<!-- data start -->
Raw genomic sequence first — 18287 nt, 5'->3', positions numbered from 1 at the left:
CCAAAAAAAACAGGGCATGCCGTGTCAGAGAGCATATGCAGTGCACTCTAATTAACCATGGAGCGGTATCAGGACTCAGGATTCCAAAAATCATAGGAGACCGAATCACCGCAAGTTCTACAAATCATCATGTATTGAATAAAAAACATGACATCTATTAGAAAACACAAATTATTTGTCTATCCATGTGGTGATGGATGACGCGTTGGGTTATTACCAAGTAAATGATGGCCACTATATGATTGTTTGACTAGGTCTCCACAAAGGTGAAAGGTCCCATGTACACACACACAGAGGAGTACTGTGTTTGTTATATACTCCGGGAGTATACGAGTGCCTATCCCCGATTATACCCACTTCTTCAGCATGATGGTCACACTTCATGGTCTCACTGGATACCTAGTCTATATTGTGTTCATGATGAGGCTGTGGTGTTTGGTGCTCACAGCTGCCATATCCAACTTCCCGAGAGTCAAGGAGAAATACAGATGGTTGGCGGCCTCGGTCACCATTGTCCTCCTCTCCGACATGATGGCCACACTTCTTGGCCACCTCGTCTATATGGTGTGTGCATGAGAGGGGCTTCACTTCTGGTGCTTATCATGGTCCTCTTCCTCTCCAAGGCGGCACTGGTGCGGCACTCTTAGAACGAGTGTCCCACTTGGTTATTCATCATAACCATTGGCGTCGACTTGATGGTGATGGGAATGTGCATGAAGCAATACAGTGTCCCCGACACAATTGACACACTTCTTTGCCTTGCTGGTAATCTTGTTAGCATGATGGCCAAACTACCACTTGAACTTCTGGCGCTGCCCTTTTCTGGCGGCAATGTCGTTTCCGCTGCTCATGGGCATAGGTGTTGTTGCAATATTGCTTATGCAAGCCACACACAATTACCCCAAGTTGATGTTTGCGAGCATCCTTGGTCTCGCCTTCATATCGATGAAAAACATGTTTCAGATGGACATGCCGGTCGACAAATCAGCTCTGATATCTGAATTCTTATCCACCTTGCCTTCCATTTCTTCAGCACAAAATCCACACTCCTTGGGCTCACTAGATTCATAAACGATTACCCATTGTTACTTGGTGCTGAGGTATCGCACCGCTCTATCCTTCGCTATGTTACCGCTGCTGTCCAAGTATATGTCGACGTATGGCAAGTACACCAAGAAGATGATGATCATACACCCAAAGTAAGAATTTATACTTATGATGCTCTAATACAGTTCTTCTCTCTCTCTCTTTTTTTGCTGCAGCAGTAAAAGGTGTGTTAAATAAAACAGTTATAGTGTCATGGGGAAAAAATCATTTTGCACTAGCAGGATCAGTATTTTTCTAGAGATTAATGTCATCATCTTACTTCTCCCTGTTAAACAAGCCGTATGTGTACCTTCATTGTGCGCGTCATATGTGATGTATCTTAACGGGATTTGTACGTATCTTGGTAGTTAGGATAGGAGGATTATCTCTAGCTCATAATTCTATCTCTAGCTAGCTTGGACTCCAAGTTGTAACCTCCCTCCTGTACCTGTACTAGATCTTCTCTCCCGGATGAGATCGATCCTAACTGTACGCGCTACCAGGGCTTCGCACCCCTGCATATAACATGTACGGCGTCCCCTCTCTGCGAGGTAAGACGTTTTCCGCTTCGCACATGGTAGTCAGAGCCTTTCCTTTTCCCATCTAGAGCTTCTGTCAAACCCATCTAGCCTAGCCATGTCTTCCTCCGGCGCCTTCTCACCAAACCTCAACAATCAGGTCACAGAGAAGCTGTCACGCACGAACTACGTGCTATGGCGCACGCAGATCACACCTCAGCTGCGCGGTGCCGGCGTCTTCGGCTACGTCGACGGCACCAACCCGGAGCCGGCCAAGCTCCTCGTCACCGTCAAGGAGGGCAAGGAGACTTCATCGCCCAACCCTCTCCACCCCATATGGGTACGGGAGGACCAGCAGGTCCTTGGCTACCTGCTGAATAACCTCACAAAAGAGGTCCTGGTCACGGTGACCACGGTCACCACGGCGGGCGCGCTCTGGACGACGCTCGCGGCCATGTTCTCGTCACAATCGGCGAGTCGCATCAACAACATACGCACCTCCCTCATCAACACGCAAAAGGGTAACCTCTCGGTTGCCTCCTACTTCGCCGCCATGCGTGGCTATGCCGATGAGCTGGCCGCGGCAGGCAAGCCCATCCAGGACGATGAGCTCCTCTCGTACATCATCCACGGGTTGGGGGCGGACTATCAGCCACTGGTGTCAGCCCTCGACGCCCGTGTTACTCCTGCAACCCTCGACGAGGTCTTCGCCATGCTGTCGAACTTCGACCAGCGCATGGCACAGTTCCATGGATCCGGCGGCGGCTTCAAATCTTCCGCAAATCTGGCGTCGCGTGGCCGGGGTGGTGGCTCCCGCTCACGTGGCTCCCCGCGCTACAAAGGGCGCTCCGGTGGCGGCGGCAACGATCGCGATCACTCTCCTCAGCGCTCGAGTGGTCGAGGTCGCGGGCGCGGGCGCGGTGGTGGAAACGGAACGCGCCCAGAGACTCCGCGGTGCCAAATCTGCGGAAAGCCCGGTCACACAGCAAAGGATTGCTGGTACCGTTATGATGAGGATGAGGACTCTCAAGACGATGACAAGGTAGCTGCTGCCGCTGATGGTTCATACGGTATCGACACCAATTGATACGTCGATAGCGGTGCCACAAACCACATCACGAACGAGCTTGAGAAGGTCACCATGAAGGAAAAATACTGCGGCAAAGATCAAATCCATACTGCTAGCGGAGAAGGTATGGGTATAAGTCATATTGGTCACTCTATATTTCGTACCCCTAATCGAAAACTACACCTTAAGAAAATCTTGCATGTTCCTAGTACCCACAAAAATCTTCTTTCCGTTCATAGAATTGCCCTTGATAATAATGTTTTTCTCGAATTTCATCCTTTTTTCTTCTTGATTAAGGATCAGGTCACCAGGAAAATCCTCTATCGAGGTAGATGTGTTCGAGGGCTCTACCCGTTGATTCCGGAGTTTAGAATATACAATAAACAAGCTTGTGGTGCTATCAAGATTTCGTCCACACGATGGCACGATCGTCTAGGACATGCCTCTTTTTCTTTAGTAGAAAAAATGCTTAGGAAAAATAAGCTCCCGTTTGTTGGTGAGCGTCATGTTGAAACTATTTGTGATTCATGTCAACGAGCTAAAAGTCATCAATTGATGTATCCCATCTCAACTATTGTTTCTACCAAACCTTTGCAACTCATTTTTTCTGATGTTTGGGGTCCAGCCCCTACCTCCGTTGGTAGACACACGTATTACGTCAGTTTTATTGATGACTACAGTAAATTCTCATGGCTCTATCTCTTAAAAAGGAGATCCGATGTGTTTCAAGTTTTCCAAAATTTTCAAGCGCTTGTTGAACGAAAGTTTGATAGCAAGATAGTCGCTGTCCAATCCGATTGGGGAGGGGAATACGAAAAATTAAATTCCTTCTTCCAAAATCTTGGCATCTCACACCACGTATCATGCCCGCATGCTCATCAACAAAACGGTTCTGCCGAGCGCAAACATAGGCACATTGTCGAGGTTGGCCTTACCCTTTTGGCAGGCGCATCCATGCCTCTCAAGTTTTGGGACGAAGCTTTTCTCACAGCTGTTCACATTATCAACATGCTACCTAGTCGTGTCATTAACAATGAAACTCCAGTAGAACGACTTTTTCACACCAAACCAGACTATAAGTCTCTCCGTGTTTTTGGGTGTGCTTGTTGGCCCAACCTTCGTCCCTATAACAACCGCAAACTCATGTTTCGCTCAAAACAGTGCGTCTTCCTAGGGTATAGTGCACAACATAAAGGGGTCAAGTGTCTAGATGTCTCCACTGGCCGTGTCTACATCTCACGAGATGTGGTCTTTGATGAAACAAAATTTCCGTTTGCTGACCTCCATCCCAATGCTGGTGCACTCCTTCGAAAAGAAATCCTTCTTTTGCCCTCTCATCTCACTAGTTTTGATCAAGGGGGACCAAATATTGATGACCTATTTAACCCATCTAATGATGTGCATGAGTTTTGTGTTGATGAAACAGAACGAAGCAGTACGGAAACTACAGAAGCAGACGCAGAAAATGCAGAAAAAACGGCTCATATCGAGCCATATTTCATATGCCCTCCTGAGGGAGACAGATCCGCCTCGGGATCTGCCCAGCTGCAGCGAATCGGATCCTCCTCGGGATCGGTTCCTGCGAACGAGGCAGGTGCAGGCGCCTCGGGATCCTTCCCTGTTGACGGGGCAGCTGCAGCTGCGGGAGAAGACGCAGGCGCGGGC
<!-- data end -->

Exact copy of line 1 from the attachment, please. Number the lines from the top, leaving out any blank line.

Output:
Raw genomic sequence first — 18287 nt, 5'->3', positions numbered from 1 at the left: